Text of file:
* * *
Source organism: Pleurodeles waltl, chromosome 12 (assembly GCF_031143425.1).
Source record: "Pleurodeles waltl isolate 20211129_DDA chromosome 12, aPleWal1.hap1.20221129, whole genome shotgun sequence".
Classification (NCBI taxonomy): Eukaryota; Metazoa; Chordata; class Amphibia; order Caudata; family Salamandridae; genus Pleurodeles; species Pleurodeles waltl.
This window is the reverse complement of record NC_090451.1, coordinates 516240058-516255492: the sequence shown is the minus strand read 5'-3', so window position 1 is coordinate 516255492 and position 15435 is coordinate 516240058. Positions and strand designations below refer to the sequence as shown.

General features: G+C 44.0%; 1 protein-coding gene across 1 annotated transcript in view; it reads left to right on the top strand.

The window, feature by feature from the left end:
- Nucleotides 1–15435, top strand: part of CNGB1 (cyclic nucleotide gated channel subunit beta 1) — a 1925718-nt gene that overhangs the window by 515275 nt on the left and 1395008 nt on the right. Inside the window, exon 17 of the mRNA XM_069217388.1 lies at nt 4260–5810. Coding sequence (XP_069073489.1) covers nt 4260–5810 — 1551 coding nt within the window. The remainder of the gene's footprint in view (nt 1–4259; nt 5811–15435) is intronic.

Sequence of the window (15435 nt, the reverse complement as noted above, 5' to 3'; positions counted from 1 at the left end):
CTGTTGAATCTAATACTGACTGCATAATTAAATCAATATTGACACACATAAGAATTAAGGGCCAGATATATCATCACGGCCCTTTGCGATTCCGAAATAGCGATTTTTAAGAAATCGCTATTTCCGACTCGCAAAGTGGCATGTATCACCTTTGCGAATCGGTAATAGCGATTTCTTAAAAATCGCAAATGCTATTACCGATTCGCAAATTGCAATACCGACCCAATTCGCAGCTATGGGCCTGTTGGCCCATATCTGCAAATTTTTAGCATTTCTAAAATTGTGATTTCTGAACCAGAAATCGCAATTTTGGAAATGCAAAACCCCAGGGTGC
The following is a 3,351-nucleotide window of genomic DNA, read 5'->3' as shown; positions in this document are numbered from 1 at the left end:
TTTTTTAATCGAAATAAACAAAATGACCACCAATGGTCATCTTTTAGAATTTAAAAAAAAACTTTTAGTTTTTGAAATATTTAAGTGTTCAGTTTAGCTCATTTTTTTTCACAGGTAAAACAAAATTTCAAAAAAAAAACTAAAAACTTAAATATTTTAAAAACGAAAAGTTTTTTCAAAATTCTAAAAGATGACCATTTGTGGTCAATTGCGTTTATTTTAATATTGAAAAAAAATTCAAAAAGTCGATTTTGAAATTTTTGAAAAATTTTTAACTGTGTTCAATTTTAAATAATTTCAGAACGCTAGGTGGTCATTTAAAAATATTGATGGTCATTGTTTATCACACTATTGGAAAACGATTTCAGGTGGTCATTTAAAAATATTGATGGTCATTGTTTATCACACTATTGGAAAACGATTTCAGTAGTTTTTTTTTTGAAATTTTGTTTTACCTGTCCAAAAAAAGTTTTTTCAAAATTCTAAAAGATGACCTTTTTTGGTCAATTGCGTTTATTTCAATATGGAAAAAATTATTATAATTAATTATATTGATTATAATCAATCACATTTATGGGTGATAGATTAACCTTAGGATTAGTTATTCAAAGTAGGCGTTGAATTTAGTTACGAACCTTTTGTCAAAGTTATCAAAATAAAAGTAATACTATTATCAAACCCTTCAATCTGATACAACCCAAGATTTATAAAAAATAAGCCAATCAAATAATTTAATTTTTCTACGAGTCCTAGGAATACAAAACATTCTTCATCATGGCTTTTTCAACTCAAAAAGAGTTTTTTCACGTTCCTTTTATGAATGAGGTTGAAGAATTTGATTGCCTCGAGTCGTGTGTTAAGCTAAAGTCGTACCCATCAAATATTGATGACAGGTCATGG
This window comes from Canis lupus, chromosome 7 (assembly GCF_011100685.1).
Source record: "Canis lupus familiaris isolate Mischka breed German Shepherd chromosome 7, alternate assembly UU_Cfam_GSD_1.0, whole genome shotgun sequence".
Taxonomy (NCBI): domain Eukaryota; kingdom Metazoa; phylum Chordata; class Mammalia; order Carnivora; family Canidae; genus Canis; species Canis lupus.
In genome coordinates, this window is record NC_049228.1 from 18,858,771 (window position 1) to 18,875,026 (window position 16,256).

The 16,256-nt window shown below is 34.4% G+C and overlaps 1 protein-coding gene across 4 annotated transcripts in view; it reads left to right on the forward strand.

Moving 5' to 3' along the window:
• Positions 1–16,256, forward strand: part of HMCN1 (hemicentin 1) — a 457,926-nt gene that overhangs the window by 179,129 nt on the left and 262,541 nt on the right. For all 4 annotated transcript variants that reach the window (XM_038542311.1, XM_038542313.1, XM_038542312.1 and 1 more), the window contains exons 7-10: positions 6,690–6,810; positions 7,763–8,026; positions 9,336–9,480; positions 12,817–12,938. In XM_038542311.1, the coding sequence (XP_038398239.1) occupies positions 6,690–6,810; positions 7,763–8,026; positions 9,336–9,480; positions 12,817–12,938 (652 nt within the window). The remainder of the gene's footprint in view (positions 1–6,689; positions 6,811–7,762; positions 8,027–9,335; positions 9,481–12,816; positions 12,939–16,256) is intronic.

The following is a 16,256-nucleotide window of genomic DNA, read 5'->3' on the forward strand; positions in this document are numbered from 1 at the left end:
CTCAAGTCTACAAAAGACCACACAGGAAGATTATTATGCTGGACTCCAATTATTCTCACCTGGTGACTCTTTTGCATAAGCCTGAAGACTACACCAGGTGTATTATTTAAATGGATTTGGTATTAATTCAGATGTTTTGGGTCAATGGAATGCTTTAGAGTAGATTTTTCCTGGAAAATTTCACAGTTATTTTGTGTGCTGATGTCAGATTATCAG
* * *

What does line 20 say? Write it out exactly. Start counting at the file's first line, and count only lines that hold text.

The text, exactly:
CTCAAGTCTACAAAAGACCACACAGGAAGATTATTATGCTGGACTCCAATTATTCTCACCTGGTGACTCTTTTGCATAAGCCTGAAGACTACACCAGGTGTATTATTTAAATGGATTTGGTATTAATTCAGATGTTTTGGGTCAATGGAATGCTTTAGAGTAGATTTTTCCTGGAAAATTTCACAGTTATTTTGTGTGCTGATGTCAGATTATCAG